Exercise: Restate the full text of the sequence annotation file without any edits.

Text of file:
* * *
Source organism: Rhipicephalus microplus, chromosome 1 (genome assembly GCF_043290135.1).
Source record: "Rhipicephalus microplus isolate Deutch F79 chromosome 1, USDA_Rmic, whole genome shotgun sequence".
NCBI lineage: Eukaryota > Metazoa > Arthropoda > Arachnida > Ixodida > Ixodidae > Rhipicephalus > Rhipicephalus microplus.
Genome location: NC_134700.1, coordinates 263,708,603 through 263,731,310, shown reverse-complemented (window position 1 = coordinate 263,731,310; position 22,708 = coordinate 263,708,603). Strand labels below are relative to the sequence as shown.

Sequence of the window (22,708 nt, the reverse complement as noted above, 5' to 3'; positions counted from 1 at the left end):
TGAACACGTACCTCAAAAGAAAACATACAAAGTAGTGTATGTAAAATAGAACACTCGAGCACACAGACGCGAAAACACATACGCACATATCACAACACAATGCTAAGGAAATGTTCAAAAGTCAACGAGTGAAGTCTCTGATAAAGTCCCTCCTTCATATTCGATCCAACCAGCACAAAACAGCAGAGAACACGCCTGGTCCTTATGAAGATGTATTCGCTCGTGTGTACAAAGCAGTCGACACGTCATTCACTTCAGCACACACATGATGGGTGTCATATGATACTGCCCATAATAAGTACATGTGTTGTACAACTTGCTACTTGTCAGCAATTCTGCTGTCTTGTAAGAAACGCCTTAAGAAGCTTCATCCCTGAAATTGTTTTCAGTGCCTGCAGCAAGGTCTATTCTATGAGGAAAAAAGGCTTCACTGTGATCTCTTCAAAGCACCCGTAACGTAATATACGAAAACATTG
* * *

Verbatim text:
Source organism: Rhipicephalus microplus, chromosome 1 (genome assembly GCF_043290135.1).
Source record: "Rhipicephalus microplus isolate Deutch F79 chromosome 1, USDA_Rmic, whole genome shotgun sequence".
NCBI lineage: Eukaryota > Metazoa > Arthropoda > Arachnida > Ixodida > Ixodidae > Rhipicephalus > Rhipicephalus microplus.
Genome location: NC_134700.1, coordinates 263,708,603 through 263,731,310, shown reverse-complemented (window position 1 = coordinate 263,731,310; position 22,708 = coordinate 263,708,603). Strand labels below are relative to the sequence as shown.

Sequence of the window (22,708 nt, the reverse complement as noted above, 5' to 3'; positions counted from 1 at the left end):
TGAACACGTACCTCAAAAGAAAACATACAAAGTAGTGTATGTAAAATAGAACACTCGAGCACACAGACGCGAAAACACATACGCACATATCACAACACAATGCTAAGGAAATGTTCAAAAGTCAACGAGTGAAGTCTCTGATAAAGTCCCTCCTTCATATTCGATCCAACCAGCACAAAACAGCAGAGAACACGCCTGGTCCTTATGAAGATGTATTCGCTCGTGTGTACAAAGCAGTCGACACGTCATTCACTTCAGCACACACATGATGGGTGTCATATGATACTGCCCATAATAAGTACATGTGTTGTACAACTTGCTACTTGTCAGCAATTCTGCTGTCTTGTAAGAAACGCCTTAAGAAGCTTCATCCCTGAAATTGTTTTCAGTGCCTGCAGCAAGGTCTATTCTATGAGGAAAAAAGGCTTCACTGTGATCTCTTCAAAGCACCCGTAACGTAATATACGAAAACATTG